Merrill Lynch Complaint - The Tyranny of First-Naming
PENNINGTON, NEW JERSEY -- Over the past several years I have maintained an investment account at the broker Merrill Lynch, which brokerage house has recently been purchased by Bank of America.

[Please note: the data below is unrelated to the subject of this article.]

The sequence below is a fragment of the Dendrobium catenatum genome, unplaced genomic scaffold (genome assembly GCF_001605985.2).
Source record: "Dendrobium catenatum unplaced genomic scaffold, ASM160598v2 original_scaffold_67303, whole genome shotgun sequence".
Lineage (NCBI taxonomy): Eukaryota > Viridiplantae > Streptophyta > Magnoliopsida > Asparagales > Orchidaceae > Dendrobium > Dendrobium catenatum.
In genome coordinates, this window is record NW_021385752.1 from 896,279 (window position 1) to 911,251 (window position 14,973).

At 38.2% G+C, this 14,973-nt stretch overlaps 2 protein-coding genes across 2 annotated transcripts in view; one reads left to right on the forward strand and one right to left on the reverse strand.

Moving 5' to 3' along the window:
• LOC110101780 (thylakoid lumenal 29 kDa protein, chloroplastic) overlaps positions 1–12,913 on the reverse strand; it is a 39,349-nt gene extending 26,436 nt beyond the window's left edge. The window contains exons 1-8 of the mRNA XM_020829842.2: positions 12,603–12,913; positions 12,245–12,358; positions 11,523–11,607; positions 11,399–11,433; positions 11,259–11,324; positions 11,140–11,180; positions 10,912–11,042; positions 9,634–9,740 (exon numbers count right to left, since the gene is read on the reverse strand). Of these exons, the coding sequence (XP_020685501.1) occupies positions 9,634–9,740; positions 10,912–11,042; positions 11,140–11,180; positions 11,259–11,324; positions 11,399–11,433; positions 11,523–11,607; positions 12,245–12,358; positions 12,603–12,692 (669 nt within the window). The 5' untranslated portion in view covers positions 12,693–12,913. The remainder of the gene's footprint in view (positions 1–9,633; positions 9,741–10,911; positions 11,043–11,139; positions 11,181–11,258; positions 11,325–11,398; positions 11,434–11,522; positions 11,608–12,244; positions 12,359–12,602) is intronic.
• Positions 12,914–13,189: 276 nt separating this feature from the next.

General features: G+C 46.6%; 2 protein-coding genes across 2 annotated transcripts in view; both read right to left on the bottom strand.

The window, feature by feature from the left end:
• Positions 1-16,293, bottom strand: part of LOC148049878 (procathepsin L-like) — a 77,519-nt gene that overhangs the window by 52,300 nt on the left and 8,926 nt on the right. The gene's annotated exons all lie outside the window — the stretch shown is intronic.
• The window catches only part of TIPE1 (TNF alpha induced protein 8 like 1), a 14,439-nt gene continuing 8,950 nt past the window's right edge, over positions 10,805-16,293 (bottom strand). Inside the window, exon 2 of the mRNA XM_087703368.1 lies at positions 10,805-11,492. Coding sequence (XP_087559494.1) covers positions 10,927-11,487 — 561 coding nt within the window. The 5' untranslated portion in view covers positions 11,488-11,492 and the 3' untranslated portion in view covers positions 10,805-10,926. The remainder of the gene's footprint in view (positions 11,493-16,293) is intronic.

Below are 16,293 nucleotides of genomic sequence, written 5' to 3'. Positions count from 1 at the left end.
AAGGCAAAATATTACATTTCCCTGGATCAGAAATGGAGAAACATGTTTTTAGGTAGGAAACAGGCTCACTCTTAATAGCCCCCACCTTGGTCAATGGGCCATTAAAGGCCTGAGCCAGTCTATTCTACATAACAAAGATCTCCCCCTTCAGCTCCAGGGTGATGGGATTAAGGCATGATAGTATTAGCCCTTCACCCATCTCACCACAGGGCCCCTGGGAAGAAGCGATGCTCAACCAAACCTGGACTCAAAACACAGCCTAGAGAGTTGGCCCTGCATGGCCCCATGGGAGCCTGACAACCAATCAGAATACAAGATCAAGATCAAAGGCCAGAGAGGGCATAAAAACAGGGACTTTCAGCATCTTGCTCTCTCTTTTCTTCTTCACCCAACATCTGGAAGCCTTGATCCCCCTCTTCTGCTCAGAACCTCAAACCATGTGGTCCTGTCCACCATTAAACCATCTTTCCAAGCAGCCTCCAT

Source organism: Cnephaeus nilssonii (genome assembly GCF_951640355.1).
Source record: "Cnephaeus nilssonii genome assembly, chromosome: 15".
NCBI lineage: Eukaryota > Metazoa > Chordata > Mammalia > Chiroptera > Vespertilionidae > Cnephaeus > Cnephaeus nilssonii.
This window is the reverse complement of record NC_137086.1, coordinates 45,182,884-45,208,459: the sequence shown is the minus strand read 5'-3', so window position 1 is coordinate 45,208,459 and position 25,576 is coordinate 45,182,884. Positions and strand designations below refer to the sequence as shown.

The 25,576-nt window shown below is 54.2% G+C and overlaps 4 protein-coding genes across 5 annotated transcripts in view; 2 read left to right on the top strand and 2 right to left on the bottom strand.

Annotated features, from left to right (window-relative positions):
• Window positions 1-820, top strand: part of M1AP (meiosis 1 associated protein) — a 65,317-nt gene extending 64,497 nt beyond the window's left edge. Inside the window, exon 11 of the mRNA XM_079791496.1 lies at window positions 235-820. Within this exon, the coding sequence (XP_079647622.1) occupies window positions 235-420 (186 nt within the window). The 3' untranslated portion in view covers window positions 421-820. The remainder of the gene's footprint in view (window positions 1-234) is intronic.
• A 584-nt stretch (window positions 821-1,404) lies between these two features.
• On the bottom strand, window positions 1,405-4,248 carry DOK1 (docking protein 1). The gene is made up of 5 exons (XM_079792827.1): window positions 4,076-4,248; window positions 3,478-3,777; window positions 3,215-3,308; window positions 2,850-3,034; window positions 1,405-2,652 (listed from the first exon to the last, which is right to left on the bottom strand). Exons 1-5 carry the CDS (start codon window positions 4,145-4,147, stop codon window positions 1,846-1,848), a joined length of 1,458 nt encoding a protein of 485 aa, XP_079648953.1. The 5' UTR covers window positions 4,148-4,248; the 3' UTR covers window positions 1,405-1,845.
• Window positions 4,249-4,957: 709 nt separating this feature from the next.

I do not know if the purchase by BofA has changed Merrill Lynch's policies but I do know there is a great deal of unevenness in the application of courtesy when you contact their representatives. The first line of reps answering the phone are always courteous gentlemen who address you as Mr. or Mrs., as the case may be, and will use your last name, as is appropriate for any business. However, should you need to be transferred to their Distributions Department for any reason, the difference in attitude is like day and night. No matter who answers the phone they sound like 18-year old girls and they immediately will first-name you in the most condescendingly patronizing tone imaginable. I am sixty-one years of age and have had to deal with constant questions of an intrusive nature by these children attempting to determine if I am who I say I am. They think it's just fine to suddenly start calling me by a name only my mother ever called me, and she is deceased. I have spoken with a Shannon, an Iris, an April and the last time a supervisor interspersed himself onto the line because I was complaining again to the representative for her having first-named me. This joker's name was Ronnie Delaney and he began over-talking me, telling me my concern about how I was addressed did not speak to any of their business functions, so I was out of line, and did I have anything else to say as my account was being closed. I told him I was going to write to the CEO at Merrill Lynch because his department is incredibly rude, no one has the presumed right to first name a customer unless they are first given permission to do so by the customer. To assume one has an inherent right to do so is a disgraceful policy and no one should tolerate this kind of institutionalized liberal left-wing collectivist mentality that says everyone is to be treated and addressed as though they were ten years old. We are giving majority rights to minor children, yet treating older Americans and adults like infants. Go to any hospital or medical doctor's office and see if you are ever addressed as Mr. or Mrs. or even Ms. It's always the first name, in it's most formal form, never a nickname or shortened form or even Sir. What has happened to basic courtesy in this country?